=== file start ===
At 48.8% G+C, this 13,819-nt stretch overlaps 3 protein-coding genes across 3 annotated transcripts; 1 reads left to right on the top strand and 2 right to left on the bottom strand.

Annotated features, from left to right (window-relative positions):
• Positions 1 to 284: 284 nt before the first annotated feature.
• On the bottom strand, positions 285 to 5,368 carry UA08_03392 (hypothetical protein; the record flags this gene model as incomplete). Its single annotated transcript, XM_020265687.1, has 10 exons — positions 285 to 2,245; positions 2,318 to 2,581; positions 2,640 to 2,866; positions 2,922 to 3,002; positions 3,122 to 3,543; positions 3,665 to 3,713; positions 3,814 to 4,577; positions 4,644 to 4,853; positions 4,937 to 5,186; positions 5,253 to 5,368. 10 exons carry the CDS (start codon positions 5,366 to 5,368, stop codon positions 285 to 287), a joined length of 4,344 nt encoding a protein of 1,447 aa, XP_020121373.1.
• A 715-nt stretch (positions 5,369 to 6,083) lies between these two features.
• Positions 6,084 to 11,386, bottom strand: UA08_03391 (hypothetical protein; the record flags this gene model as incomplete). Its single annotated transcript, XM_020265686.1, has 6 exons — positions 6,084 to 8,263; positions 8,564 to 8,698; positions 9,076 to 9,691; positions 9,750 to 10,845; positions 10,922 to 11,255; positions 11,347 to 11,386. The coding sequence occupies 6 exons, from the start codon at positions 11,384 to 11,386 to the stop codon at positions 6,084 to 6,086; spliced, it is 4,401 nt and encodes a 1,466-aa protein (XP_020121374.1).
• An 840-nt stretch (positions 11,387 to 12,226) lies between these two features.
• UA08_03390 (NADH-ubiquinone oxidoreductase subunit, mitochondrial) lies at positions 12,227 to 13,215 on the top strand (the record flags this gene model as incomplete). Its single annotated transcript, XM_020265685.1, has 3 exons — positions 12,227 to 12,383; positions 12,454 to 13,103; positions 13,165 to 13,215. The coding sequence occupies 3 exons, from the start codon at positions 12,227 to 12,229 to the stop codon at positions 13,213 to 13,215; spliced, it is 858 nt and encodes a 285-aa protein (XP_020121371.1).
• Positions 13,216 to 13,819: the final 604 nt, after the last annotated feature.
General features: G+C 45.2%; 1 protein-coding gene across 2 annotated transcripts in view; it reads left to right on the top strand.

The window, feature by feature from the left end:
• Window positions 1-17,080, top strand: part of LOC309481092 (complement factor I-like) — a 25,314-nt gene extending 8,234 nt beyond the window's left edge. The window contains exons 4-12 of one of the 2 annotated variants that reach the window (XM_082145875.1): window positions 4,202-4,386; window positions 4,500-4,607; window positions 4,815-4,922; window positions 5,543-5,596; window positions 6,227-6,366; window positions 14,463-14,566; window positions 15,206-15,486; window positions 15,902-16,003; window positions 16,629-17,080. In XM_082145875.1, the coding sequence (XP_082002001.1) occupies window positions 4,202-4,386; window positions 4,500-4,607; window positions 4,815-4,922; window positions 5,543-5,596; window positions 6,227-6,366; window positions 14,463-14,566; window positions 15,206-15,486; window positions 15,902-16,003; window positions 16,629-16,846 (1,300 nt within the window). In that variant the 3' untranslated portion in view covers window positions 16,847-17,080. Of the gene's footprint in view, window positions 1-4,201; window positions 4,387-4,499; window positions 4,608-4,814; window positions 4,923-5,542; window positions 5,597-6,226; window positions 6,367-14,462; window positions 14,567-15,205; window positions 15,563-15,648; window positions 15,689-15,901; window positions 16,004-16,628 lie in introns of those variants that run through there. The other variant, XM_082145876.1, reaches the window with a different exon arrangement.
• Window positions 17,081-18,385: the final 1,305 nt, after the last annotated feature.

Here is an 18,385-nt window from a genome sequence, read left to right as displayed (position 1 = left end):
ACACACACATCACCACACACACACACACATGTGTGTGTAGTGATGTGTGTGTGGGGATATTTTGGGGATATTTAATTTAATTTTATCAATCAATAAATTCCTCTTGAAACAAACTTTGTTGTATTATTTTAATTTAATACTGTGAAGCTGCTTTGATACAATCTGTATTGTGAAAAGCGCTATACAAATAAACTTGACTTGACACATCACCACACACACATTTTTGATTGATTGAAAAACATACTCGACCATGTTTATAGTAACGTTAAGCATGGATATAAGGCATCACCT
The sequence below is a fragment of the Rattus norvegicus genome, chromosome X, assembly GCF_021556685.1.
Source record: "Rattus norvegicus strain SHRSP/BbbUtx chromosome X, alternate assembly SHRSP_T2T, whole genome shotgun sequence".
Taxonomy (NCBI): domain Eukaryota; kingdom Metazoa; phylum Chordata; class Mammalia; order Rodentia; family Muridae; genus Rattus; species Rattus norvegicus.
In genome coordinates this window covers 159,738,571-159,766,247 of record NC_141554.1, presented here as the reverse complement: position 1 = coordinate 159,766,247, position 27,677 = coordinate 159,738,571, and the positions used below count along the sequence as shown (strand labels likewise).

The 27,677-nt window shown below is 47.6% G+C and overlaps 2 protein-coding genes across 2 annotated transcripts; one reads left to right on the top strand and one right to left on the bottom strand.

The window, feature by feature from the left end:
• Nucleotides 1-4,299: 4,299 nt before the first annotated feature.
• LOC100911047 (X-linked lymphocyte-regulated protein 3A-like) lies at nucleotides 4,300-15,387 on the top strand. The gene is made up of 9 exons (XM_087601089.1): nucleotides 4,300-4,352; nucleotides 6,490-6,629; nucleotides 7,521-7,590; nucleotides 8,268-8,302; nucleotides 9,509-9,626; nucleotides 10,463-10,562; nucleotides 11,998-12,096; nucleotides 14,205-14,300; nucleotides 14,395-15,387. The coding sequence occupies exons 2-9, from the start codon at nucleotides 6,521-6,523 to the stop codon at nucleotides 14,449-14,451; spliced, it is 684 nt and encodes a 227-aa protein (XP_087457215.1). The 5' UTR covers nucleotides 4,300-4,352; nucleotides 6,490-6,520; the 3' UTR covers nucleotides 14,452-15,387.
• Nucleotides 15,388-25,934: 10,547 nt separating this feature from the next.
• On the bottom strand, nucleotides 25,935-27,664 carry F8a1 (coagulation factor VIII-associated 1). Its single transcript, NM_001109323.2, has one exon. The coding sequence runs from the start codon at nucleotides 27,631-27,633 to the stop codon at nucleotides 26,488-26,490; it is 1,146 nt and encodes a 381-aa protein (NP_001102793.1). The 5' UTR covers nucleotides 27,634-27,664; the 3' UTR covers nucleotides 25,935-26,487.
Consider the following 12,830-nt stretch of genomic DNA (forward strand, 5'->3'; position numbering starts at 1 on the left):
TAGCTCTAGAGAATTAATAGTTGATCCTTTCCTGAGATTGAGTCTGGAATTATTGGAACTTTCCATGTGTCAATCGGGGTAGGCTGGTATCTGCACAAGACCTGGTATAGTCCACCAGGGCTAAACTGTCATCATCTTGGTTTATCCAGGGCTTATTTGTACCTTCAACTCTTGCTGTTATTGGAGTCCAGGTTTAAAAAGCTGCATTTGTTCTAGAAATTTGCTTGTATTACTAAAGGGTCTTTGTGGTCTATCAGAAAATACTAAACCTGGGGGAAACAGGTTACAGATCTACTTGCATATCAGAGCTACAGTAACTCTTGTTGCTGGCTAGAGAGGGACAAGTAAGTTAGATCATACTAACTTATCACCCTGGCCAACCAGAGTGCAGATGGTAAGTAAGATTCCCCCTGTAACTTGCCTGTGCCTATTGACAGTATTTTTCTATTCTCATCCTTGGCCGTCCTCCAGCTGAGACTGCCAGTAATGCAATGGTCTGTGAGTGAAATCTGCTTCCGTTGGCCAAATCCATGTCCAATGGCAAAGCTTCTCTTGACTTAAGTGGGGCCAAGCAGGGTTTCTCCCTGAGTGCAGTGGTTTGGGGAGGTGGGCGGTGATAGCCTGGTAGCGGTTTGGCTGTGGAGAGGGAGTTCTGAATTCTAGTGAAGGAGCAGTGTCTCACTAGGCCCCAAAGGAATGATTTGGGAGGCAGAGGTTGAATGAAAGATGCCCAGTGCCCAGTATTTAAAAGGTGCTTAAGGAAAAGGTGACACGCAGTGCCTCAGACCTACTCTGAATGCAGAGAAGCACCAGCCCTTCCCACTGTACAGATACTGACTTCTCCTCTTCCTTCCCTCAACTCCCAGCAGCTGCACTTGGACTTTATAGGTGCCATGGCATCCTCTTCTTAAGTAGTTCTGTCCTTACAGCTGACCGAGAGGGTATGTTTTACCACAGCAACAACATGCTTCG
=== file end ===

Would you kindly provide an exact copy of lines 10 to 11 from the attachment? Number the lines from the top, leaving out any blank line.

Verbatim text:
General features: G+C 45.2%; 1 protein-coding gene across 2 annotated transcripts in view; it reads left to right on the top strand.

The window, feature by feature from the left end: